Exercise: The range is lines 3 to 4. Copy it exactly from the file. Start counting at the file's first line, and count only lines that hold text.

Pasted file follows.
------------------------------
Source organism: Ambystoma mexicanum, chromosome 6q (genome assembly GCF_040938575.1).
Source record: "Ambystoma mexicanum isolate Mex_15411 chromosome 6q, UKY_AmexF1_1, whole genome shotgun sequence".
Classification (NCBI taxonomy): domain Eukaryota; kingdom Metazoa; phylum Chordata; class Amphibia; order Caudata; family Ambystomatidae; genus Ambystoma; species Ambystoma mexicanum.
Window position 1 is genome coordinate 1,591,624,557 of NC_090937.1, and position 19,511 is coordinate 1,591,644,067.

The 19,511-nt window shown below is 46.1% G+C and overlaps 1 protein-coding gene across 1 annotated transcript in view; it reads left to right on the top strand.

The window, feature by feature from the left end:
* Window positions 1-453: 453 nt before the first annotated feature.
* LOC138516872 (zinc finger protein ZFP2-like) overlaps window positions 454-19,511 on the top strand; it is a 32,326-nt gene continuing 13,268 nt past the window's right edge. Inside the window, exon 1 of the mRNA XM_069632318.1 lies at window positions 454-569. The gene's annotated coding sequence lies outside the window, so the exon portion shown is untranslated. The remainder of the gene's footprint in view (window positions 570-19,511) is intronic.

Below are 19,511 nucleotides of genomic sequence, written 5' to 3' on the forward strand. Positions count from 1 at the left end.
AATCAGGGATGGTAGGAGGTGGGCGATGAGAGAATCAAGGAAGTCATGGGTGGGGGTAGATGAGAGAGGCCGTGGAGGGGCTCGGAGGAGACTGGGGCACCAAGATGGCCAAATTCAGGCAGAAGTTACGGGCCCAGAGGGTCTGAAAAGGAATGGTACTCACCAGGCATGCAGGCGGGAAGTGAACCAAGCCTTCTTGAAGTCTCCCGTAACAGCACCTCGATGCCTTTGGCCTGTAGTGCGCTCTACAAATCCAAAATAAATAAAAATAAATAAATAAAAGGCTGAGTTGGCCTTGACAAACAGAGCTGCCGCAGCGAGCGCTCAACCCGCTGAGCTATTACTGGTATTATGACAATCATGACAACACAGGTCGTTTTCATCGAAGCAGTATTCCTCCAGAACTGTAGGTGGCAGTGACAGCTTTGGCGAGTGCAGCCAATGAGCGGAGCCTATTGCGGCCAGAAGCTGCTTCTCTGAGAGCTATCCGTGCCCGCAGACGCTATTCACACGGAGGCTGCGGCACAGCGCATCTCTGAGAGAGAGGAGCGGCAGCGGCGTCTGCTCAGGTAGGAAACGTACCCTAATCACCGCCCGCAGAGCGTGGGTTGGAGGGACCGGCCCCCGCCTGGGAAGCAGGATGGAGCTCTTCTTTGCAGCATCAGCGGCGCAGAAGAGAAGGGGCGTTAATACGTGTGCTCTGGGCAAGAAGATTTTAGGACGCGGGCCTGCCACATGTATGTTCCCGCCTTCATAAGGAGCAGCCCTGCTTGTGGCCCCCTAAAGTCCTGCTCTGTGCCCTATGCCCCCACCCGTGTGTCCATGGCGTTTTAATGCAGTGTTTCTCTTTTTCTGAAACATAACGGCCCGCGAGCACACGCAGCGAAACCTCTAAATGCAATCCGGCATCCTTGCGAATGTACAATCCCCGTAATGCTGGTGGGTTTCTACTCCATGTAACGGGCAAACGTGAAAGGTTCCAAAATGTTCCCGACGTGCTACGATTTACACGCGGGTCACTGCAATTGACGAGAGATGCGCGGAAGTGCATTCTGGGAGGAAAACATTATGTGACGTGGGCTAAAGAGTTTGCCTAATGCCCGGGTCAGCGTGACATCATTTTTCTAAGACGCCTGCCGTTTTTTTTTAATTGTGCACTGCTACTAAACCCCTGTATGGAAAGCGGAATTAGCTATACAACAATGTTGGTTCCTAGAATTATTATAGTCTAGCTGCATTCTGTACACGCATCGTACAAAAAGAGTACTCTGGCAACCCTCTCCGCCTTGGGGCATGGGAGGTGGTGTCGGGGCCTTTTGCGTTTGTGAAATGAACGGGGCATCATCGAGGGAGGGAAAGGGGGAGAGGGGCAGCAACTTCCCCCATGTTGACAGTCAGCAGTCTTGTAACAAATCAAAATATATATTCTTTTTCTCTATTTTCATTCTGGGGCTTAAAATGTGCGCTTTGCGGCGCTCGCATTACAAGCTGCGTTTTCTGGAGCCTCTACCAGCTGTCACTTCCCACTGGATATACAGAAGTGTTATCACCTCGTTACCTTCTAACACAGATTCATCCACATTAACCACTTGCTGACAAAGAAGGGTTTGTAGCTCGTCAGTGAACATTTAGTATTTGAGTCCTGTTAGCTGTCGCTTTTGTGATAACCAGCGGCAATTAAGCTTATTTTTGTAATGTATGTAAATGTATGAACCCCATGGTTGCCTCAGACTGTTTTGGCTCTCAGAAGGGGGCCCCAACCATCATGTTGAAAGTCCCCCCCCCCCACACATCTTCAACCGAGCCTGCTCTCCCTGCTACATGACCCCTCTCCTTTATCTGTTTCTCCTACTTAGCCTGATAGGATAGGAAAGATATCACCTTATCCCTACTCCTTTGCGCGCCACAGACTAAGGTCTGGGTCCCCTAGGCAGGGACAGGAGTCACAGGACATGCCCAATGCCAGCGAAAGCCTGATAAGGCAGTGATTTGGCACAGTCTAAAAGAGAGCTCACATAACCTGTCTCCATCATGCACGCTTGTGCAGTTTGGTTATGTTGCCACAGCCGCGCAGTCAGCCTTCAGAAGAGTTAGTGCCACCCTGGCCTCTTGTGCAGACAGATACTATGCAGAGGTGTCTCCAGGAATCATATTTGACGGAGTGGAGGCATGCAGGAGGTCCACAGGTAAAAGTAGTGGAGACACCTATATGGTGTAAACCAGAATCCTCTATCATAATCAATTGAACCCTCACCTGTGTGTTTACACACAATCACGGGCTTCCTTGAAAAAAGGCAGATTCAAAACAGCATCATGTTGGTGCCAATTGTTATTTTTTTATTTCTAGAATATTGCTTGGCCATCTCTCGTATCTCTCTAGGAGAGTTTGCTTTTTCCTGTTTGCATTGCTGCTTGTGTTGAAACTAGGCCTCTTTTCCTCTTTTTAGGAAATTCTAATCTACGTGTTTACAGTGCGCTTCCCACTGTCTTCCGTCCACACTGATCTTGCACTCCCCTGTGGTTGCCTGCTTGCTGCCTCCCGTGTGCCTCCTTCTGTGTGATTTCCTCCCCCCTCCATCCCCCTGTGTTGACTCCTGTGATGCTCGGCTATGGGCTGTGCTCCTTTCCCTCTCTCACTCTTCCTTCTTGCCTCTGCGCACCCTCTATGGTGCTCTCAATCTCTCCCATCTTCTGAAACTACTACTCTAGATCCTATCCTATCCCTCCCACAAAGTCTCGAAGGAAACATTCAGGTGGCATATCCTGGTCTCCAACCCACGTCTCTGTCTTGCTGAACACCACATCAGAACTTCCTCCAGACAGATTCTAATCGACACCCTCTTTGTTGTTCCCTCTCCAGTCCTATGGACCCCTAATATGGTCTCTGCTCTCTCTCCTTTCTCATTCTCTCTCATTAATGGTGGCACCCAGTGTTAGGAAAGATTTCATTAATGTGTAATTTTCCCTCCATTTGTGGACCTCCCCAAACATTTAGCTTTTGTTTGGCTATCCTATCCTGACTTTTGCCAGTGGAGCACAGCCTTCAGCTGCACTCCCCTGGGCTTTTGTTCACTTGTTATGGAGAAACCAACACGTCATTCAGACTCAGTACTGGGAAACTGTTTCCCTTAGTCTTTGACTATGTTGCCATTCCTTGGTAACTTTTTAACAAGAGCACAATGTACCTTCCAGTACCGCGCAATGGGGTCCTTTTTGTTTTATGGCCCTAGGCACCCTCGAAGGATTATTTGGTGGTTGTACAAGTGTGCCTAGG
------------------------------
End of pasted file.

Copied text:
Classification (NCBI taxonomy): domain Eukaryota; kingdom Metazoa; phylum Chordata; class Amphibia; order Caudata; family Ambystomatidae; genus Ambystoma; species Ambystoma mexicanum.
Window position 1 is genome coordinate 1,591,624,557 of NC_090937.1, and position 19,511 is coordinate 1,591,644,067.